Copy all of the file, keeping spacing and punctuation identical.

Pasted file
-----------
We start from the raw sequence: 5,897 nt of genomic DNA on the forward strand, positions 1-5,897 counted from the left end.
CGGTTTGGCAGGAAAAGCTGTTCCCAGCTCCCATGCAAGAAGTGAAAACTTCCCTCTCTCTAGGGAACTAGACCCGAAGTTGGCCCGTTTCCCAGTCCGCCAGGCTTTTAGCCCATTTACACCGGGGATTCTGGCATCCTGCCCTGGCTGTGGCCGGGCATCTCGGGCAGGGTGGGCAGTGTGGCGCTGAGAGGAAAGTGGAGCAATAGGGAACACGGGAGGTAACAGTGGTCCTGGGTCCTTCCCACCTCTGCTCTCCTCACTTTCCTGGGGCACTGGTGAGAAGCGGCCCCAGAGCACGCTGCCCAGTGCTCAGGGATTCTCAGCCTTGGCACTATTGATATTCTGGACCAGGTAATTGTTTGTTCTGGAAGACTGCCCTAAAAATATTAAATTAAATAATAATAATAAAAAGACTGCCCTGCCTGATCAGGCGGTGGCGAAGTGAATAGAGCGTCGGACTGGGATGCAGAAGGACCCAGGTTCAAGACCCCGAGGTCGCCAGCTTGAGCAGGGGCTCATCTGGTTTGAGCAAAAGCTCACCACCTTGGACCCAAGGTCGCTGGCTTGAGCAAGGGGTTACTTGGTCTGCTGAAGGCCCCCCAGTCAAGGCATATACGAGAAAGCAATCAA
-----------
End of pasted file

We start from the raw sequence: 5,897 nt of genomic DNA on the forward strand, positions 1-5,897 counted from the left end.
CGGTTTGGCAGGAAAAGCTGTTCCCAGCTCCCATGCAAGAAGTGAAAACTTCCCTCTCTCTAGGGAACTAGACCCGAAGTTGGCCCGTTTCCCAGTCCGCCAGGCTTTTAGCCCATTTACACCGGGGATTCTGGCATCCTGCCCTGGCTGTGGCCGGGCATCTCGGGCAGGGTGGGCAGTGTGGCGCTGAGAGGAAAGTGGAGCAATAGGGAACACGGGAGGTAACAGTGGTCCTGGGTCCTTCCCACCTCTGCTCTCCTCACTTTCCTGGGGCACTGGTGAGAAGCGGCCCCAGAGCACGCTGCCCAGTGCTCAGGGATTCTCAGCCTTGGCACTATTGATATTCTGGACCAGGTAATTGTTTGTTCTGGAAGACTGCCCTAAAAATATTAAATTAAATAATAATAATAAAAAGACTGCCCTGCCTGATCAGGCGGTGGCGAAGTGAATAGAGCGTCGGACTGGGATGCAGAAGGACCCAGGTTCAAGACCCCGAGGTCGCCAGCTTGAGCAGGGGCTCATCTGGTTTGAGCAAAAGCTCACCACCTTGGACCCAAGGTCGCTGGCTTGAGCAAGGGGTTACTTGGTCTGCTGAAGGCCCCCCAGTCAAGGCATATACGAGAAAGCAATCAA